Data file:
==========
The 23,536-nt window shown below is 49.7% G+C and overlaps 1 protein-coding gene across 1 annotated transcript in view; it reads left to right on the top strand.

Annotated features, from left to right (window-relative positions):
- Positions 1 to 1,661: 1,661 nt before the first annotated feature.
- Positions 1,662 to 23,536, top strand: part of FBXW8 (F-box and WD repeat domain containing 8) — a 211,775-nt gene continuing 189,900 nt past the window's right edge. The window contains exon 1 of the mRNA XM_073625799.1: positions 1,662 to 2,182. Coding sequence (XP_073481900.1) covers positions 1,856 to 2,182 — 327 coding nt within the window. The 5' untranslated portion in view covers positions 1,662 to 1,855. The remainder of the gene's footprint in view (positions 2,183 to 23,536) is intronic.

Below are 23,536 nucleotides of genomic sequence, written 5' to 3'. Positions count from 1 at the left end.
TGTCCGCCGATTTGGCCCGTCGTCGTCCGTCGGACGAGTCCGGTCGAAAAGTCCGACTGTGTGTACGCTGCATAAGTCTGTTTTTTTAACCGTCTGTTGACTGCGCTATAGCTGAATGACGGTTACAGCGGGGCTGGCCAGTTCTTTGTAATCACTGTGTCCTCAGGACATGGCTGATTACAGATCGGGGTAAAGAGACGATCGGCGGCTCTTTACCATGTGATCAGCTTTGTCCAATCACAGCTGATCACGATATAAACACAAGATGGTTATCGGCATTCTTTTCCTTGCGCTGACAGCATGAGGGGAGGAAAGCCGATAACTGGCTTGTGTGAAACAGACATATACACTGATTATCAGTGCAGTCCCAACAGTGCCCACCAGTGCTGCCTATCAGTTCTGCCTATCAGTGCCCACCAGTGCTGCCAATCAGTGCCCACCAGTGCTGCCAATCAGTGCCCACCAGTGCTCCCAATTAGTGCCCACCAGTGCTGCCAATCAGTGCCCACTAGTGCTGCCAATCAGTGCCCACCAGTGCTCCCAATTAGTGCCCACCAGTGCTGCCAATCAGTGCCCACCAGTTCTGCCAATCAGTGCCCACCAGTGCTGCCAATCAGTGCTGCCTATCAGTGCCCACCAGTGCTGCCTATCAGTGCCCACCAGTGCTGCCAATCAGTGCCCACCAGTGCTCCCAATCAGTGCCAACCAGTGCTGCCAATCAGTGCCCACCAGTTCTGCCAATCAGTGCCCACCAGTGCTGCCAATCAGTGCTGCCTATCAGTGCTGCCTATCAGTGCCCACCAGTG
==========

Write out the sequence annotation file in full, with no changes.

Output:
The 23,536-nt window shown below is 49.7% G+C and overlaps 1 protein-coding gene across 1 annotated transcript in view; it reads left to right on the top strand.

Annotated features, from left to right (window-relative positions):
- Positions 1 to 1,661: 1,661 nt before the first annotated feature.
- Positions 1,662 to 23,536, top strand: part of FBXW8 (F-box and WD repeat domain containing 8) — a 211,775-nt gene continuing 189,900 nt past the window's right edge. The window contains exon 1 of the mRNA XM_073625799.1: positions 1,662 to 2,182. Coding sequence (XP_073481900.1) covers positions 1,856 to 2,182 — 327 coding nt within the window. The 5' untranslated portion in view covers positions 1,662 to 1,855. The remainder of the gene's footprint in view (positions 2,183 to 23,536) is intronic.

Below are 23,536 nucleotides of genomic sequence, written 5' to 3'. Positions count from 1 at the left end.
TGTCCGCCGATTTGGCCCGTCGTCGTCCGTCGGACGAGTCCGGTCGAAAAGTCCGACTGTGTGTACGCTGCATAAGTCTGTTTTTTTAACCGTCTGTTGACTGCGCTATAGCTGAATGACGGTTACAGCGGGGCTGGCCAGTTCTTTGTAATCACTGTGTCCTCAGGACATGGCTGATTACAGATCGGGGTAAAGAGACGATCGGCGGCTCTTTACCATGTGATCAGCTTTGTCCAATCACAGCTGATCACGATATAAACACAAGATGGTTATCGGCATTCTTTTCCTTGCGCTGACAGCATGAGGGGAGGAAAGCCGATAACTGGCTTGTGTGAAACAGACATATACACTGATTATCAGTGCAGTCCCAACAGTGCCCACCAGTGCTGCCTATCAGTTCTGCCTATCAGTGCCCACCAGTGCTGCCAATCAGTGCCCACCAGTGCTGCCAATCAGTGCCCACCAGTGCTCCCAATTAGTGCCCACCAGTGCTGCCAATCAGTGCCCACTAGTGCTGCCAATCAGTGCCCACCAGTGCTCCCAATTAGTGCCCACCAGTGCTGCCAATCAGTGCCCACCAGTTCTGCCAATCAGTGCCCACCAGTGCTGCCAATCAGTGCTGCCTATCAGTGCCCACCAGTGCTGCCTATCAGTGCCCACCAGTGCTGCCAATCAGTGCCCACCAGTGCTCCCAATCAGTGCCAACCAGTGCTGCCAATCAGTGCCCACCAGTTCTGCCAATCAGTGCCCACCAGTGCTGCCAATCAGTGCTGCCTATCAGTGCTGCCTATCAGTGCCCACCAGTG